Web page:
We feel the exact same way about our farm and the food it produces.  Just like some folks would rather buy a new knife when their old one is dull, some people want a quick, easy solution to their food needs. We are willing to do the work, not only to have the best quality food available for us and our community, but to ensure that the production process (growing) of that food is humane, sustainable and realistic. What I mean by this is we want to make sure the earth is maintained through the growth of the food for now and with an eye on the needs of the future. That it’s humane; the needs of the animals as living creatures comes before the profit that they represent. That it’s sustainable, not asking more of the farmer or the land than it can give perpetually. And that it’s realistic; I wouldn’t buy a knife that required sharpening after each use, and we won’t grow food that places unrealistic expectations on the animals, the land, the production system, or us.

All that said, the knife still needs to be sharpened, the soil fed, animals cared for and our community provided for.  That is where we are headed in 2015.  We will be offering more to our community: more chickens, turkeys and pigs.  In fact, we will probably be producing all the animals we feel we can on the property we have now without compromising the standard of care for the land and animals.  We hope to be able to offer beef as well and will be offering our first trial-run of a Vegetable CSA.  Given our long-term goal of full-time farming and the realistic limitations of the property that we are stewarding, vegetable production looks to be our best option for our primary income stream.  After several years of running meat animals on pasture, we know that for us to expand, we will have to dive into vegetable production.  We just don’t have enough land to raise the number of animals we would need for full-time farming to become a reality.

Given that 2015 will be our first year of a Vegetable CSA, we are starting small and keeping it simple: on farm pick-up, no crazy new garden produce you aren’t familiar with, and a willingness to iron out the details as we unfold this new part of Adalyn Farm.  We are super excited and extremely motivated to work our way through the hurdles. Until then, Merry Christmas, and we look forward to serving you in the New Year!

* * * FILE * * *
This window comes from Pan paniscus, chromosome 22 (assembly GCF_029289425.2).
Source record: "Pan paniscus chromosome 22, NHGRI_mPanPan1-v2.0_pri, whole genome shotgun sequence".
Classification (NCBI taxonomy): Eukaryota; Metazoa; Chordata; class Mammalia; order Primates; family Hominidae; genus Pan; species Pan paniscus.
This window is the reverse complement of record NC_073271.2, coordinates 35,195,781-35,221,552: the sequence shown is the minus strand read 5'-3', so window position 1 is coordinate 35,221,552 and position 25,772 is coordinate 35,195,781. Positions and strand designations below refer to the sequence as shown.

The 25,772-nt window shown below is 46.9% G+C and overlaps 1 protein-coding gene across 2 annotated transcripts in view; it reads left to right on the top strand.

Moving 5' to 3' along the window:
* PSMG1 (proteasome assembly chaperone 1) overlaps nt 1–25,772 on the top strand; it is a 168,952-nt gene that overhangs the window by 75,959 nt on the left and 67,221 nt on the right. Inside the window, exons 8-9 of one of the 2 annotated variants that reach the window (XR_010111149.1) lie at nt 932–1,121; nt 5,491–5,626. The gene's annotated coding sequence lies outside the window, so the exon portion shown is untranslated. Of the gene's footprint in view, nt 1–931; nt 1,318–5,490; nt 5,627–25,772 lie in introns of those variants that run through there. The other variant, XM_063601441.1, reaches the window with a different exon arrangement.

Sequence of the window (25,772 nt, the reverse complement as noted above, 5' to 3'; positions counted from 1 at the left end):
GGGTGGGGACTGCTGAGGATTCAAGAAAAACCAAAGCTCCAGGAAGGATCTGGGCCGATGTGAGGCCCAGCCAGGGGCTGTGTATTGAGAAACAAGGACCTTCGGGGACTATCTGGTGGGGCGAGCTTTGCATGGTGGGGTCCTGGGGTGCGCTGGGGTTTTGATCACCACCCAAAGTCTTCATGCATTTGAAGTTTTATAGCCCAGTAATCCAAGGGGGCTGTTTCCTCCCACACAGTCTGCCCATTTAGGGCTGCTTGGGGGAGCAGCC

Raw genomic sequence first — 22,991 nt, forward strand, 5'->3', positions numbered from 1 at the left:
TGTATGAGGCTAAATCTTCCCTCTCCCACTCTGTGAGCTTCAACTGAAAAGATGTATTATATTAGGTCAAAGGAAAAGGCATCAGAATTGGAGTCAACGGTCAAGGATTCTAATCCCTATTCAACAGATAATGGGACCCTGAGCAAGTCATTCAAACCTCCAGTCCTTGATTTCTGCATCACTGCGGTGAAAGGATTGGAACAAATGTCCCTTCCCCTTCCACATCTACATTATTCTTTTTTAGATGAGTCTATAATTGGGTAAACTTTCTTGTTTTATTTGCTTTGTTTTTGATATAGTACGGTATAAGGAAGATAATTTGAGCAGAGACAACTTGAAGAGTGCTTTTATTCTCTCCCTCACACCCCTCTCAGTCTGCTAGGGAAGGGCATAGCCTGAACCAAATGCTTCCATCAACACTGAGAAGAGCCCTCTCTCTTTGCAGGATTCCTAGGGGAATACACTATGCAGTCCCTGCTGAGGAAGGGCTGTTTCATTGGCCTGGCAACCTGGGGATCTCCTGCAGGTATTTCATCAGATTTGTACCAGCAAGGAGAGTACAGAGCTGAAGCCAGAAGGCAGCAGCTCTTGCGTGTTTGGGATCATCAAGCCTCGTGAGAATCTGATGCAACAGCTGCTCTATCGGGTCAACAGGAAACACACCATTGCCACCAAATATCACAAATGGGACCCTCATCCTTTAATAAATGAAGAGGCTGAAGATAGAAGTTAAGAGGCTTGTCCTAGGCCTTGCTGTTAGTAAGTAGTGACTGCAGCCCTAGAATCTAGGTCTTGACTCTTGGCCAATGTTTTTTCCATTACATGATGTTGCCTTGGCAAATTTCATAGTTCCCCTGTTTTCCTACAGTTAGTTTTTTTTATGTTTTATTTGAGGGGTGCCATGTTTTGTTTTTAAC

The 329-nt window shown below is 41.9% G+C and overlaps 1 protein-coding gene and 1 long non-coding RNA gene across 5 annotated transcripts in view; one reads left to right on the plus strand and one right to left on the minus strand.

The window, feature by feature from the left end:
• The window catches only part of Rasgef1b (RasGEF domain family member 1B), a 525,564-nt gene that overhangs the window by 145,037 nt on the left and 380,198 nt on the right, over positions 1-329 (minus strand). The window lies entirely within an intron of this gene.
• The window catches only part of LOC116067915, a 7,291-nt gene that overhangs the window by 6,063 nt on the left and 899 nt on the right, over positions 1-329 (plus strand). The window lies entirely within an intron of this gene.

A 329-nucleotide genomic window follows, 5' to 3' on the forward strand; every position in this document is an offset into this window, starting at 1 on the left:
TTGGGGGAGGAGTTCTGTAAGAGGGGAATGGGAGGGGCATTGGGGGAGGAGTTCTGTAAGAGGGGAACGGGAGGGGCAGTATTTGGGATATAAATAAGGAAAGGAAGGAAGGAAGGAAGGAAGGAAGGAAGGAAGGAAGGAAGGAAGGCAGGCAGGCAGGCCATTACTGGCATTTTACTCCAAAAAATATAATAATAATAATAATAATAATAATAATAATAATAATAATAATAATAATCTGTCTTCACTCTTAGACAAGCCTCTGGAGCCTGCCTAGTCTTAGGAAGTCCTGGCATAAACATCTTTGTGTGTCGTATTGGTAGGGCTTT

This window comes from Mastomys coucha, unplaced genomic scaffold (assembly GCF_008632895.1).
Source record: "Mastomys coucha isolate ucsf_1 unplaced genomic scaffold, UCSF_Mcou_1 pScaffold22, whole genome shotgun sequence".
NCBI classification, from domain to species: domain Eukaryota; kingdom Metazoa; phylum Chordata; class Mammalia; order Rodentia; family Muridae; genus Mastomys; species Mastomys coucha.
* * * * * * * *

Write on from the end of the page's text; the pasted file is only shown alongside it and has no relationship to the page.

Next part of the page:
Polar Vortex, done.

It was cold.  For us anyhow.  I have family in Michigan, close enough to Lake Michigan to get some wicked lake effect weather.  I try not to complain too much, since they tend to treat my grumblings like childish whining.  Regardless, our critters are used to 40’s, not teens.  So when we run daytime highs around 28, I whine on their behalf.  Chores are all about water and extra food, dry bedding and checking for drafts.  The nice thing about cold weather at the farm, it means sun, and no mud!!!  Here are some shots from the farm instagram feeds.  Both Farmer Joscelyn and Farmer Adam have started using Instagram, not because we’re all hipster, but because it so easy to share what’s happening, real time.  So here are some shots, of the frozen ground and fuzzy critters…

View this post on Instagram

Toasty pig. No food, no facetime.

A post shared by Adam Stevens (@adalynfarmboy) on

It’s actually raining now, with the temps up.  And we are hi fiving, as some of our winter greens test garden came through with little to no damage!!!  These were all harvested after the run of mid teen overnight temps.

This bodes well for next winter.  We might just have a few shares of winter greens to offer up.  Stay tuned.